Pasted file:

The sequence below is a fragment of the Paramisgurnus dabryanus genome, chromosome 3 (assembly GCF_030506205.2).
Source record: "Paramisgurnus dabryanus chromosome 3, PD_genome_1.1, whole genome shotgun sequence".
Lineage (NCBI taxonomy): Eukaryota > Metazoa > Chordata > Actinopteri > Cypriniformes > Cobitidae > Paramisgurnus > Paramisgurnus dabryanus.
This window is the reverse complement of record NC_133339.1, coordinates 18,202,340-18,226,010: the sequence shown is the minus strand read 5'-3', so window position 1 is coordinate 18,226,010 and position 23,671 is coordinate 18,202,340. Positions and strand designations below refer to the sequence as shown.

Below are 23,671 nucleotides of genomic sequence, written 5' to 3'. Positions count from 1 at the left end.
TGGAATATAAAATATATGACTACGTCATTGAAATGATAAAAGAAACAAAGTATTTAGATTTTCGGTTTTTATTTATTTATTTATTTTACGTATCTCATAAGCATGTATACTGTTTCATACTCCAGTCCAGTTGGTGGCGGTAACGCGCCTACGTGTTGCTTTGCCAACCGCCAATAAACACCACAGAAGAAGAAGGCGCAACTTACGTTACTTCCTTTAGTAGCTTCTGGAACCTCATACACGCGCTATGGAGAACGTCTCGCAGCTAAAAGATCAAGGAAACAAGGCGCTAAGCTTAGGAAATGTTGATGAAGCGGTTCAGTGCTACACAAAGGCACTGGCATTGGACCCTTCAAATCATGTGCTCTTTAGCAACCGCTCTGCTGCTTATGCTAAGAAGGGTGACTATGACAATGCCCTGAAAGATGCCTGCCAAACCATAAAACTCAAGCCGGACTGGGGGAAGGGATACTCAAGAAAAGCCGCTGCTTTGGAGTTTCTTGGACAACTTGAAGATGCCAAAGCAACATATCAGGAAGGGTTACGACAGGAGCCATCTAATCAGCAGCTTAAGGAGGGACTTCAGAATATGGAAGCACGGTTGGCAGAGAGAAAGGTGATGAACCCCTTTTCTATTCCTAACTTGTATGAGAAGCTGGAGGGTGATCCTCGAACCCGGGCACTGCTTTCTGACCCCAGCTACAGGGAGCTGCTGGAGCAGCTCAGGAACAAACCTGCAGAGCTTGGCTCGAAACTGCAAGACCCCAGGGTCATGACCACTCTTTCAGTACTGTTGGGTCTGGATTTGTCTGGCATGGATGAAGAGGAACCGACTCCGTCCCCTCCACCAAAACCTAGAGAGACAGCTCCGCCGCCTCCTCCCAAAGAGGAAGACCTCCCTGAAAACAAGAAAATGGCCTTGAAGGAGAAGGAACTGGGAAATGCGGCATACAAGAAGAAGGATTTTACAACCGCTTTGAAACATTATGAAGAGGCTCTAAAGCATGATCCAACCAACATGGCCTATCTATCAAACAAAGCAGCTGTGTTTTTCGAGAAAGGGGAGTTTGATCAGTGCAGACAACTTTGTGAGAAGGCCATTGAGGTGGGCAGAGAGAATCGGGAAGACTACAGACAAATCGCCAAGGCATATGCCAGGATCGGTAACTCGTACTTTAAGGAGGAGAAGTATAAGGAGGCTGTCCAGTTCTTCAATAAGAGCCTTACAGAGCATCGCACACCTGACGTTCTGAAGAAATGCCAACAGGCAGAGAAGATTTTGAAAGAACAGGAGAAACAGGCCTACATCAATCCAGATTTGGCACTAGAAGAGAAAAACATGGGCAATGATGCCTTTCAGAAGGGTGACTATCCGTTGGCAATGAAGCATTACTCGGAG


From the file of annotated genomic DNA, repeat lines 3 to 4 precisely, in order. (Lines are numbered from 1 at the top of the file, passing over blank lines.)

Lineage (NCBI taxonomy): Eukaryota > Metazoa > Chordata > Actinopteri > Cypriniformes > Cobitidae > Paramisgurnus > Paramisgurnus dabryanus.
This window is the reverse complement of record NC_133339.1, coordinates 18,202,340-18,226,010: the sequence shown is the minus strand read 5'-3', so window position 1 is coordinate 18,226,010 and position 23,671 is coordinate 18,202,340. Positions and strand designations below refer to the sequence as shown.